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Old 05-14-2019, 06:44 PM   #1
dan
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Default Finally done

Hello again Fordbarn Folks. Possibly almost none of you remember me from six years ago, but I've been lurking on-and-off here on Fordbarn since I sold my 1931 coupe and moved from California to Kansas. I've been extremely busy for the last six years working on my Auto Restoration degree from McPherson College here in Kansas. Tomorrow I take my last final (Advanced Sheet Metal) and then I'll have my degree. And at that point I suppose it will be time to start looking around for another Model A :-)

Amusingly enough, my Senior Project was a 1930 Model A Tudor that needed a bit of work. I thought I'd post some progress pictures here for your amusement.

Here's the car in the College's storage shed:



The original project guidelines were to assess the car and rebuild the front end.

We found the usual, amusing, restored-in-the-70s Model A stuff:

Lovely green shag, baby


An interesting water-based heater under the front seat fed by this hose


This non-standard fuel filter


And the obligatory brake rod fix


---------------------------------------------

We took apart the front end and decided it needed a bit of help.

Some cleanup


New roller tracks


Ball joints


The cool thing was that the college has all the necessary tools (wash tanks and sand blaster, rivets and bucks, mill and TIG welder) to do all the work and professors who know what they're talking about to ask questions of when you get stuck.

We got the front end rebuilt (brakes, bushings, king pins, etc) and painted

(Yes, those are not cotter pins... this was a test fitting)

Did some painting of the whole assembly


And the wheels


And put it all back together




Then when we were done they asked us to swap out the rear end and transmission for ones that the chassis class had rebuilt


It was a learning experience and quite enjoyable. And best of all, I didn't have to pay for any of the parts or tools (directly).

----------------------------------
Anyway, I just thought I'd post for anyone who is interested.

Last edited by dan; 05-14-2019 at 06:52 PM.
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Old 05-14-2019, 06:48 PM   #2
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Default Re: Finally done

Looks great. Good luck.
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Old 05-14-2019, 07:53 PM   #3
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Default Re: Finally done

Congratulations on your graduation. ! Thanks for the tutorial of the shop and restoration.
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Old 05-14-2019, 08:16 PM   #4
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Congratulation's on your graduation. Now your Armed and Dangerous with knowledge.

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Old 05-14-2019, 08:30 PM   #5
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Default Re: Finally done

Woohoo!!!! So when are you coming back to California to open up a shop����?

Mike
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Old 05-14-2019, 09:16 PM   #6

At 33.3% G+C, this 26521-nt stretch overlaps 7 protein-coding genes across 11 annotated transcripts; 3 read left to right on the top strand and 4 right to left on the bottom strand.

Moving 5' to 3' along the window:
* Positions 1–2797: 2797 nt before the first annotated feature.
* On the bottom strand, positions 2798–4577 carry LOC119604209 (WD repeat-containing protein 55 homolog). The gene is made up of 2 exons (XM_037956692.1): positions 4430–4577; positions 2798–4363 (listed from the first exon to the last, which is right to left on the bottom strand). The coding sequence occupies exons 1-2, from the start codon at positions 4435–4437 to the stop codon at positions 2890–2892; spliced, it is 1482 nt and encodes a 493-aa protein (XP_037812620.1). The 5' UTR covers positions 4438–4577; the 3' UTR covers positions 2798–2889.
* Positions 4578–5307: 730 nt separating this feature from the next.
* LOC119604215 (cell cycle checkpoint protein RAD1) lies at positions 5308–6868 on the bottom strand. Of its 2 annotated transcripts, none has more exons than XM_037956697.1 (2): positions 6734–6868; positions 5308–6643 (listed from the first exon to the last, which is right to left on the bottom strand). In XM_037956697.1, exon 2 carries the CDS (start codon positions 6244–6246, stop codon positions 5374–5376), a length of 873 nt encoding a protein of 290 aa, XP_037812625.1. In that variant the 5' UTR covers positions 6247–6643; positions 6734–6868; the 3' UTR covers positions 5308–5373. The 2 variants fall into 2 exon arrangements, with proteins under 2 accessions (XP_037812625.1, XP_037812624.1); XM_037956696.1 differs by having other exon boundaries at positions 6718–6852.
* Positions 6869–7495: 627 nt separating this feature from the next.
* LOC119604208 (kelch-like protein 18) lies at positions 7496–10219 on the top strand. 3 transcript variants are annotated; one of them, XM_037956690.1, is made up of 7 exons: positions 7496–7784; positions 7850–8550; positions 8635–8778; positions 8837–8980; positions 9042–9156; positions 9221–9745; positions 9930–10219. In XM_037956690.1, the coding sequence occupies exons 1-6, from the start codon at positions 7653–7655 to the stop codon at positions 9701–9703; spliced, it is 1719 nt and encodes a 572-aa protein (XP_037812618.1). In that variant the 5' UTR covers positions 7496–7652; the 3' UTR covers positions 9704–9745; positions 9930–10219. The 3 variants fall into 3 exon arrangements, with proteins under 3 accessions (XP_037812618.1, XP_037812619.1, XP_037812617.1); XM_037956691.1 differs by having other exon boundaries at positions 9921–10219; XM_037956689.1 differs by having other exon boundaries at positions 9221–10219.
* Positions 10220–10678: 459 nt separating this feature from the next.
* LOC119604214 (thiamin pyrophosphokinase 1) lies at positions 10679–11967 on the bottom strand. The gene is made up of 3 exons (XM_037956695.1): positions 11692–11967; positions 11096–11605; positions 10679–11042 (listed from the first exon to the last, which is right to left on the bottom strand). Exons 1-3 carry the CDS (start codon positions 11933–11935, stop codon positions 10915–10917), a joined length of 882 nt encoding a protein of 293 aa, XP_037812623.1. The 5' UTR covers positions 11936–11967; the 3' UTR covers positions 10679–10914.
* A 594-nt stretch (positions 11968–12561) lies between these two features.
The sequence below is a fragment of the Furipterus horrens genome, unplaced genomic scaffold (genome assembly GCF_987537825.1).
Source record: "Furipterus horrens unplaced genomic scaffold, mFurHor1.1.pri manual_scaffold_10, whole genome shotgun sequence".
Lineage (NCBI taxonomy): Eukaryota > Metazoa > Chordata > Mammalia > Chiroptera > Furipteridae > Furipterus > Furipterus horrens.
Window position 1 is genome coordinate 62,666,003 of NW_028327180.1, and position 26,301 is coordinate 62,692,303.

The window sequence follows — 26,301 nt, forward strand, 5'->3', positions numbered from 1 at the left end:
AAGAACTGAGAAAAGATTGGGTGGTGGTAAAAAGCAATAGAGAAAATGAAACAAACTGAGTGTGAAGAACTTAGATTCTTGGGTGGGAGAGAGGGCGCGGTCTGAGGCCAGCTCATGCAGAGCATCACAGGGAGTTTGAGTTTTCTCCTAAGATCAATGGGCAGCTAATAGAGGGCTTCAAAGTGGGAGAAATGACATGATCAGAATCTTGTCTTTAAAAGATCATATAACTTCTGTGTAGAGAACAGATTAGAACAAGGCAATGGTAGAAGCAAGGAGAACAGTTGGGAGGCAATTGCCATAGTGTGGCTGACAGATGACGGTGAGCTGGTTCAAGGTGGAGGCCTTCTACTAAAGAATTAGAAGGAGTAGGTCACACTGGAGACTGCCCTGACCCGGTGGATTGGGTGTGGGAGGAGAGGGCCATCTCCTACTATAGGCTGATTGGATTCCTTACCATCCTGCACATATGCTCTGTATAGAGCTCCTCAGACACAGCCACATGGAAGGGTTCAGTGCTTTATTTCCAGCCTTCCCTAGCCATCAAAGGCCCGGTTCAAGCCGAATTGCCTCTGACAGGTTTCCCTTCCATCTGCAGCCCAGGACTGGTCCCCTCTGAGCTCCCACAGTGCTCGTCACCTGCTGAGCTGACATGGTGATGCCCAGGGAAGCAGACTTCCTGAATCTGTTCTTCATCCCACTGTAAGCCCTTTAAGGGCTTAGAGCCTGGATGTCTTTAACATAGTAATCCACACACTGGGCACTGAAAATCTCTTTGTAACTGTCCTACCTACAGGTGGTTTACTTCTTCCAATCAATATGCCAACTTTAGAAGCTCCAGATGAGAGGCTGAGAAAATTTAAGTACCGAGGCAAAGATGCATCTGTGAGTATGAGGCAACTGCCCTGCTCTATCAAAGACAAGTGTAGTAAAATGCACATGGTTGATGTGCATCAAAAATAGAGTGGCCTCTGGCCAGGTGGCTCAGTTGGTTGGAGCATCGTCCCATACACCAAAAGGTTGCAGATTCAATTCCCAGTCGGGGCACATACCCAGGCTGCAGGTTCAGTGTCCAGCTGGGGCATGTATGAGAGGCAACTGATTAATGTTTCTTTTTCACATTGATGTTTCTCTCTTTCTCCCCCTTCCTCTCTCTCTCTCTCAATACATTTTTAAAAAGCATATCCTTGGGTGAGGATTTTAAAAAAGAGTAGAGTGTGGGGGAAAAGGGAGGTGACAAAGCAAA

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Looks great. I'm sure you learned a lot. Hands on is the best way. Wish I had that spray booth.
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Old 05-14-2019, 10:07 PM   #7
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That's the kind of education that you can actually use, and congratulations on getting out of California.
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Old 05-15-2019, 04:33 AM   #8
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Congrats on your accomplishments and your degree. So what are your plans now as far as employment and residency?
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Old 05-15-2019, 06:26 AM   #9
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Congratulations! Great looking work. Bring that red 356 along with you! Best of luck, we need your skills.
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Old 05-15-2019, 06:35 AM   #10
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Default Re: Finally done

Well done Dan,
Congrats and Good Luck for the future.
Regards
Chris
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Old 05-15-2019, 06:56 AM   #11
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Congrats on finishing school! Also appreciate the pics.
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Old 05-15-2019, 11:28 AM   #12
Purdy Swoft
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The model A looks good . Congratulations on your graduation !!!
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Old 05-15-2019, 11:58 AM   #13
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Very nice Dan, thanks for posting. McPherson College has a very good reputation. I am 82 now and had, what I think, was a great career. I earned an AA degree in Automotive at a Jr. college. 5 days a week, 3 hrs. a day. The teacher was great and the school had all the tools and equipment we needed. The mechanics at the GMC dealership I first worked at couldn't understand why I wanted to be a mechanic. I just always liked cars, and loved using my hands and seeing a job well-done. I retired from the City of L.A., as an Airports Maintenance Superintendant, have written a book on performance 4-bangers, and am well respected in the hobby. with the tools you now have, I'm sure you will do as well or better than I did, good luck!